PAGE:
prtpacker (Portable Resource Tree Packer, pronounced PIRT-Packer) is a tool for creating C or C++ source code from external program resources such as images, text, or data. These resources can be arranged in a tree structure much like a typical file system. After compiling and linking the resulting source code you can access the resource tree from within your software through a simple API. Be aware that all resources stay in memory and cannot be easily deallocated.
The Net-Policy project allows system administrators to configure and manage their entire network at once. It is initially designed to configure firewall and IPsec connections across an entire network, but will eventually include the ability to control and configure just about anything. It uses a role and policy based data-model concept so reconfiguring a device usually just means assigning or removing a role to/from it. Initially the software comes with a completely configurable IPsec and IKE software suite for Linux. Stop configuring your network one device at a time!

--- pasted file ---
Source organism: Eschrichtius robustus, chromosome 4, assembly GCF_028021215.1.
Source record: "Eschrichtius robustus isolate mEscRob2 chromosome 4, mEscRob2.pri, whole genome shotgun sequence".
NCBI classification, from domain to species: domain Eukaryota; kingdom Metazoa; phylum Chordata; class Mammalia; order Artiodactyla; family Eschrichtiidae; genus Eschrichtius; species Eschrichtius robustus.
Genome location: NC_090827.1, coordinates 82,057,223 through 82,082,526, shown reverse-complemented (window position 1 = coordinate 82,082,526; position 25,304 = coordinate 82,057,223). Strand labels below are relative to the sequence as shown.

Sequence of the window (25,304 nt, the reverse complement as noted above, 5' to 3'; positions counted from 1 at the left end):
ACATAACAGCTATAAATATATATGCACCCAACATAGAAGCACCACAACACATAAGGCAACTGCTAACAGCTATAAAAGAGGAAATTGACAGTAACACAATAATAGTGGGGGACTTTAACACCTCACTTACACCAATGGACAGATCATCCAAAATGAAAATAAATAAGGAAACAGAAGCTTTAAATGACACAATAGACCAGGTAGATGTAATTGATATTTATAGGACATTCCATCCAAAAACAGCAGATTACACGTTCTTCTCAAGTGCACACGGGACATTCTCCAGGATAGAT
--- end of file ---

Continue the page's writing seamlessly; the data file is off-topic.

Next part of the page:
Sinstall (Source INSTALLer) is a flexible source package installer. It's able to build and install any kind of source, trace make install installations, and create uninstall records. It's also able to correct some configure and make errors, optimize the compilation, check existing installations, download packages, guess configure parameters and Makefile's targets, find dependencies, and create distribution packages.
gBootRoot makes the construction and development of distributions fun and simple with its Root Methods (Yard) and user-mode-linux test bed. Finish the product with a Boot Method (2-disk compression supported). Normal (non-root) users can make root filesystems and boot disks. It includes the make_debian script to create a testable user-mode-linux base Debian system, add-ons to enhance methods, and an MTD Emulator useful for running distributions made with the jffs/jffs2 filesystem.
Spkgtool is a software management system that uses symbolic links for maintaining packages and a "ports" style backend for building package from source tarballs. It has its own built linking application, but it also can act as a GUI frontend to your favorite symbolic link package system (supporting graft, epkg, and stow). It is written with bash scripts and Makefiles. The GUI is dialog and Xdialog (depending on your environment). Aside from building ports, it will also build and install "GNU-friendly" source tarballs.
RawWrite for Windows is a replacement for the DOS-based rawrite, or rawwrite program (the DOS version does not work well under Win95, and does not work at all from NT). This version is designed to work under NT/2K/XP, and 95/98/ME. It has a simple GUI, which makes it easier for first time users to create their Linux boot disks.